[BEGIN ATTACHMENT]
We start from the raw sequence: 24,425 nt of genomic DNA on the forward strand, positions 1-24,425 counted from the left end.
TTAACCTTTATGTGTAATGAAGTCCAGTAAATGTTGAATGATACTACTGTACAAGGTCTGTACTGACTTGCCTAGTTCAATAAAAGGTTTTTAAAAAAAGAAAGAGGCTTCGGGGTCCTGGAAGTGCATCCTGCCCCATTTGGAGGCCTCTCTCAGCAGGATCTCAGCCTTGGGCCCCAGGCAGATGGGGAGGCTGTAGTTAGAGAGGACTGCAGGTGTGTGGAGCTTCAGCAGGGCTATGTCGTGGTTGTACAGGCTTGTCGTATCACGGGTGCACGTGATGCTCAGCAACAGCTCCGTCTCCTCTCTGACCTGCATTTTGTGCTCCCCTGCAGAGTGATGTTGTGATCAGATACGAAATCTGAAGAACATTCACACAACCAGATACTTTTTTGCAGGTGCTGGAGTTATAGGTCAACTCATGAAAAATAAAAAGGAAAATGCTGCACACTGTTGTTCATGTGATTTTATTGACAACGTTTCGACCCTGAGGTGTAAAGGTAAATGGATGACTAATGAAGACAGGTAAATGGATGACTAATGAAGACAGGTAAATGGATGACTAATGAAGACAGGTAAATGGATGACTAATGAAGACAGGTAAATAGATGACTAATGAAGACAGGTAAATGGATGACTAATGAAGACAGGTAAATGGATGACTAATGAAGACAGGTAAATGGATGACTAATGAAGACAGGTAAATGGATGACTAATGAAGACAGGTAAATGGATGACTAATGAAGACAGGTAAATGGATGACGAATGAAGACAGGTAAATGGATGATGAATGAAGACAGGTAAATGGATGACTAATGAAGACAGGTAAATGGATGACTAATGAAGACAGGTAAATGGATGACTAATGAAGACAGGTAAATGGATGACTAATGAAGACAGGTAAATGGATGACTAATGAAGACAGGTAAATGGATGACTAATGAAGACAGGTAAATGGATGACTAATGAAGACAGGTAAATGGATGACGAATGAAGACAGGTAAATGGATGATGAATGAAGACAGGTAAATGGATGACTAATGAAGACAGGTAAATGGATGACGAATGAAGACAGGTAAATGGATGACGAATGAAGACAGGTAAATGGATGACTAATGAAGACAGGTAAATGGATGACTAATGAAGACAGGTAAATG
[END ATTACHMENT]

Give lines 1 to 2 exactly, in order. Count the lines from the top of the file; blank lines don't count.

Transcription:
We start from the raw sequence: 24,425 nt of genomic DNA on the forward strand, positions 1-24,425 counted from the left end.
TTAACCTTTATGTGTAATGAAGTCCAGTAAATGTTGAATGATACTACTGTACAAGGTCTGTACTGACTTGCCTAGTTCAATAAAAGGTTTTTAAAAAAAGAAAGAGGCTTCGGGGTCCTGGAAGTGCATCCTGCCCCATTTGGAGGCCTCTCTCAGCAGGATCTCAGCCTTGGGCCCCAGGCAGATGGGGAGGCTGTAGTTAGAGAGGACTGCAGGTGTGTGGAGCTTCAGCAGGGCTATGTCGTGGTTGTACAGGCTTGTCGTATCACGGGTGCACGTGATGCTCAGCAACAGCTCCGTCTCCTCTCTGACCTGCATTTTGTGCTCCCCTGCAGAGTGATGTTGTGATCAGATACGAAATCTGAAGAACATTCACACAACCAGATACTTTTTTGCAGGTGCTGGAGTTATAGGTCAACTCATGAAAAATAAAAAGGAAAATGCTGCACACTGTTGTTCATGTGATTTTATTGACAACGTTTCGACCCTGAGGTGTAAAGGTAAATGGATGACTAATGAAGACAGGTAAATGGATGACTAATGAAGACAGGTAAATGGATGACTAATGAAGACAGGTAAATGGATGACTAATGAAGACAGGTAAATAGATGACTAATGAAGACAGGTAAATGGATGACTAATGAAGACAGGTAAATGGATGACTAATGAAGACAGGTAAATGGATGACTAATGAAGACAGGTAAATGGATGACTAATGAAGACAGGTAAATGGATGACTAATGAAGACAGGTAAATGGATGACGAATGAAGACAGGTAAATGGATGATGAATGAAGACAGGTAAATGGATGACTAATGAAGACAGGTAAATGGATGACTAATGAAGACAGGTAAATGGATGACTAATGAAGACAGGTAAATGGATGACTAATGAAGACAGGTAAATGGATGACTAATGAAGACAGGTAAATGGATGACTAATGAAGACAGGTAAATGGATGACTAATGAAGACAGGTAAATGGATGACGAATGAAGACAGGTAAATGGATGATGAATGAAGACAGGTAAATGGATGACTAATGAAGACAGGTAAATGGATGACGAATGAAGACAGGTAAATGGATGACGAATGAAGACAGGTAAATGGATGACTAATGAAGACAGGTAAATGGATGACTAATGAAGACAGGTAAATG